Take the 2-minute tour ×
English Language & Usage Stack Exchange is a question and answer site for linguists, etymologists, and serious English language enthusiasts. It's 100% free, no registration required.

This question already has an answer here:

Kind of like:

  • not verbose
  • not good at expressing oneself
share|improve this question

marked as duplicate by medica, oerkelens, Ronan, choster, cornbread ninja 麵包忍者 Jun 16 at 18:57

This question has been asked before and already has an answer. If those answers do not fully address your question, please ask a new question.

    
Have you looked in a thesaurus or a dictionary for antonyms to verbose? reticent or diffident, for example? There are many words for not expressing. Without a bit more context, it's hard to guess which one is best. –  medica Jun 16 at 4:26
    
Socially inept? –  user3306356 Jun 16 at 5:08
1  
Emo... I kid, i kid. –  Adsy Jun 16 at 10:01
    
It depends quite a lot on the reason for the behaviour: If the person is not verbose because they choose not to talk, they are taciturn, reticent or reserved; if it is because they are not good at talking, they are inarticulate or poorly spoken. (Though you would only know such when they do talk!) –  Sam Jun 16 at 12:00
    
Is "in person" the critical point? As in, they can write words and thoughts, and adequately convey their emotions in writing; but get all flustered and tongue-tied trying to do it face to face (or in front of a group)? –  Phil Perry Jun 16 at 15:05

12 Answers 12

Well, "not good at expressing onself" sounds like "inarticulate." "Not verbose" sounds like "quiet," or perhaps "reticent."

share|improve this answer

Timid seems like a good option here, since you seen to be indicating that in-person is key.

I think that perhaps taciturn could work even better.

share|improve this answer

"Tongue-tied" might describe that red-faced, ear-ringing, throbbing jugular panic that accompanies sudden speechlessness in the moment of truth.

share|improve this answer

I think reticent may give the idea:

Inclined to keep one's thoughts, feelings, and personal affairs to oneself.

share|improve this answer

There's no single word I can think of.

However, the usual expression is poor verbal communication skills (a mouthful, but that's what it is.)

See Verbal Communication on selfgrowth and Communication Skills on WP.

share|improve this answer

Cerebrotonic Designating a personality type characterised as intellectual, introverted, and emotionally restrained.

Reserved: formal or self-restrained in manner and relationship; avoiding familiarity or intimacy with others: a quiet, reserved man. 4. characterized by reserve, as the disposition, manner, etc.: reserved comments.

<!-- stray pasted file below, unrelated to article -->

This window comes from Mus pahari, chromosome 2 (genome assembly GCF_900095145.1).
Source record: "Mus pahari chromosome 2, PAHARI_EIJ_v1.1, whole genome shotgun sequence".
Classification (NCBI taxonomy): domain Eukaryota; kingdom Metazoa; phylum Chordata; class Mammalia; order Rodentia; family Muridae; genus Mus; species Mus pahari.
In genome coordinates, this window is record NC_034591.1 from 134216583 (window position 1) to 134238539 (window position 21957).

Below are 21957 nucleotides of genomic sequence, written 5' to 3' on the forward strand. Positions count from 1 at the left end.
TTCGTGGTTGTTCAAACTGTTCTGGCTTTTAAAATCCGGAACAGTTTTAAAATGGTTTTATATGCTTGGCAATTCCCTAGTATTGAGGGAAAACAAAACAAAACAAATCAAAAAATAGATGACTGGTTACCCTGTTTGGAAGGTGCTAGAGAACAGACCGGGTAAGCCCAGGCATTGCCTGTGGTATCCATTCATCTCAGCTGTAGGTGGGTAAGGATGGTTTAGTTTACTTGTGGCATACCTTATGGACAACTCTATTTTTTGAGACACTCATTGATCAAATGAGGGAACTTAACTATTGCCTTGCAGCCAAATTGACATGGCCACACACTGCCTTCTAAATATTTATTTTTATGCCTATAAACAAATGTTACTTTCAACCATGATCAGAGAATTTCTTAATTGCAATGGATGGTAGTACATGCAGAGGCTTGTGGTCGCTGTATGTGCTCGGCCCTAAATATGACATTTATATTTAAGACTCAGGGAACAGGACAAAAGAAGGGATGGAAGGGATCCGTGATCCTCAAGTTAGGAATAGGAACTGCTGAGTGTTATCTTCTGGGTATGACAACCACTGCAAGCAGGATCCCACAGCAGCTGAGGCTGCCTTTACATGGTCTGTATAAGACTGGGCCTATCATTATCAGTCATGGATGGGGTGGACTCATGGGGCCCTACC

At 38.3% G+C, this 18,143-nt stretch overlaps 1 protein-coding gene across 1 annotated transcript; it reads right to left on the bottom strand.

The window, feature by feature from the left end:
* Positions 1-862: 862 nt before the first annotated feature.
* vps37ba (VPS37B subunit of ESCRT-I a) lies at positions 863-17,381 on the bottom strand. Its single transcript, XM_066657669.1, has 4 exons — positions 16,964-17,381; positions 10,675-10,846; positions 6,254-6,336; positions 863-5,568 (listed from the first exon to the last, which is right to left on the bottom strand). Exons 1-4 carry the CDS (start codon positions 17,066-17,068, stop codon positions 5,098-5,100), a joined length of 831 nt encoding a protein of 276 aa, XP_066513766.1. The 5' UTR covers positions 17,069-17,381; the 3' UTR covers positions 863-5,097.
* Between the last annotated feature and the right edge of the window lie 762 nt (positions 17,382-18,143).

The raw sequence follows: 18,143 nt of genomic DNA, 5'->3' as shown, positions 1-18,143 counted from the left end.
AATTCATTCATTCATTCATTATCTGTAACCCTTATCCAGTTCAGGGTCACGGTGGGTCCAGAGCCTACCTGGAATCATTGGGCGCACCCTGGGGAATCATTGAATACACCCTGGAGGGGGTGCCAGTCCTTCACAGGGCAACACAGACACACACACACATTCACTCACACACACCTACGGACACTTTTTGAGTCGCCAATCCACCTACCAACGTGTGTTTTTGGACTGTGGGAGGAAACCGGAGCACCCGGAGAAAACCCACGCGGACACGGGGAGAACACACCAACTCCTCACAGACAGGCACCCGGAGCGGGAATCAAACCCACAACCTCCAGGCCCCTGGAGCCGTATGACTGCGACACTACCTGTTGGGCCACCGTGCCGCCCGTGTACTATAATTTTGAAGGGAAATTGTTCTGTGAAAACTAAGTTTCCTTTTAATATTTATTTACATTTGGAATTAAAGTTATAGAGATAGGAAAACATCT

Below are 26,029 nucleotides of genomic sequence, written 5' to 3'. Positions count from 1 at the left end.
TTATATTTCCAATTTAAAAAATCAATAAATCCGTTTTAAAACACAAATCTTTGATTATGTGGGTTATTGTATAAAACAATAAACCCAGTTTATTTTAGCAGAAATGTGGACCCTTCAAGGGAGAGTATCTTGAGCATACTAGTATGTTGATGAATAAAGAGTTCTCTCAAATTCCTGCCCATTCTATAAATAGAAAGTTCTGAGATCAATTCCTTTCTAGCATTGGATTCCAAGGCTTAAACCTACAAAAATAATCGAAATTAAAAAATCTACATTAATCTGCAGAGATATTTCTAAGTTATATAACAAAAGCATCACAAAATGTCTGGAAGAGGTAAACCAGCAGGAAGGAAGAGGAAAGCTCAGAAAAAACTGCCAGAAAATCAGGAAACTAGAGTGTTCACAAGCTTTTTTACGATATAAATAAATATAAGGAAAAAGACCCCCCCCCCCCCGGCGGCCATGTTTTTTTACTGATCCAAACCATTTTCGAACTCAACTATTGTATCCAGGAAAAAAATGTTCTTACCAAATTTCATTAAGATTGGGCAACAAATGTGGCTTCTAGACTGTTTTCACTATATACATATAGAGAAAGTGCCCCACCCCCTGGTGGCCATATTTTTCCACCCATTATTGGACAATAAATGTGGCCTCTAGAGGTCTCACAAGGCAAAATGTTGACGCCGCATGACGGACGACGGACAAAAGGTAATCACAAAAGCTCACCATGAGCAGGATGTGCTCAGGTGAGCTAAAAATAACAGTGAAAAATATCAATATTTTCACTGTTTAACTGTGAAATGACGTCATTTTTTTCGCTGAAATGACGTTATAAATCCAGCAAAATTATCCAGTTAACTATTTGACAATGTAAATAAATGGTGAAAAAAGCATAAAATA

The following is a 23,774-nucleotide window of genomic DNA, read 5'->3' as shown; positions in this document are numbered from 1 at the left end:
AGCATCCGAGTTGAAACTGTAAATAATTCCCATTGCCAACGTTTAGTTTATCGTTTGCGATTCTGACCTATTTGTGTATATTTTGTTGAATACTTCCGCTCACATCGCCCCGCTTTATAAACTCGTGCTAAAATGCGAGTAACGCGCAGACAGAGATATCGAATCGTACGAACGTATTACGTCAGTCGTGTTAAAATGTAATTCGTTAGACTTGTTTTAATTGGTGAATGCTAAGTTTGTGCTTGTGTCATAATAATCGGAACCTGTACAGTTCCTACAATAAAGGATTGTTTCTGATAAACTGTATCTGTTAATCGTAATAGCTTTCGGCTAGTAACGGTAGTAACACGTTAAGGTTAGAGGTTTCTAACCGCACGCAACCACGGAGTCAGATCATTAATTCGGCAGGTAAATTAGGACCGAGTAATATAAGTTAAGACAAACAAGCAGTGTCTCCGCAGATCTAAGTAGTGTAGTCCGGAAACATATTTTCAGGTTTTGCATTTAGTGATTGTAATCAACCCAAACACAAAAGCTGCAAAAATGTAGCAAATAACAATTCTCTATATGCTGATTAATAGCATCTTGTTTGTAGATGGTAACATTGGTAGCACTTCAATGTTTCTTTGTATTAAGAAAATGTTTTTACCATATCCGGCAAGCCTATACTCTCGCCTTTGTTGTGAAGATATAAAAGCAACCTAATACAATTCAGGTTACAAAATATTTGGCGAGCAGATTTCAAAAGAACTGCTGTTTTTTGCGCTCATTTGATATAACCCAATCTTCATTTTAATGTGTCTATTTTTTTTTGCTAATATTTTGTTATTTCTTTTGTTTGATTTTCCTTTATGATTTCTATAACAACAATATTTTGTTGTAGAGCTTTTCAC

share|improve this answer

I found a reference once to Alexithymia in a biographical work and was intrigued by the concept. Wikipedia says: "a personality construct characterized by the sub-clinical inability to identify and describe emotions in the self".

After doing some research, it is actually a specific medical term used for clinical diagnosis: A person who might appear as an automaton in both personal and social situations. However, in the biographical work I was reading, it was used much more loosely. For example, men raised in broken families, perhaps in inner-city, survival-of-the-fittest environments, will have trouble later in life showing emotion, forming attachments and expressing love, and the author uses the word "alexithymia" in this context.

share|improve this answer

Reserved would be a good option when the person chooses to keep her/his thoughts to herself/himself.

share|improve this answer

Stilted also a possibility:

(Of a manner of talking or writing) stiff and self-conscious or unnatural

share|improve this answer

wordnetweb.princeton.edu/perl/webwn?s=dyslogia

see the word dyslogia- impaired ability to express ideas verbally.

for inability to express thoughts in written, consider agraphia.

if this doesn't satisfy you then choose the answer voted most.

share|improve this answer

Verbally (conversationally) challenged.

A euphemism is "visual learner".

share|improve this answer

How about "ineloquent," lacking eloquence?

share|improve this answer

protected by Community Jun 22 at 5:18

Thank you for your interest in this question. Because it has attracted low-quality answers, posting an answer now requires 10 reputation on this site.

Would you like to answer one of these unanswered questions instead?

Not the answer you're looking for? Browse other questions tagged or ask your own question.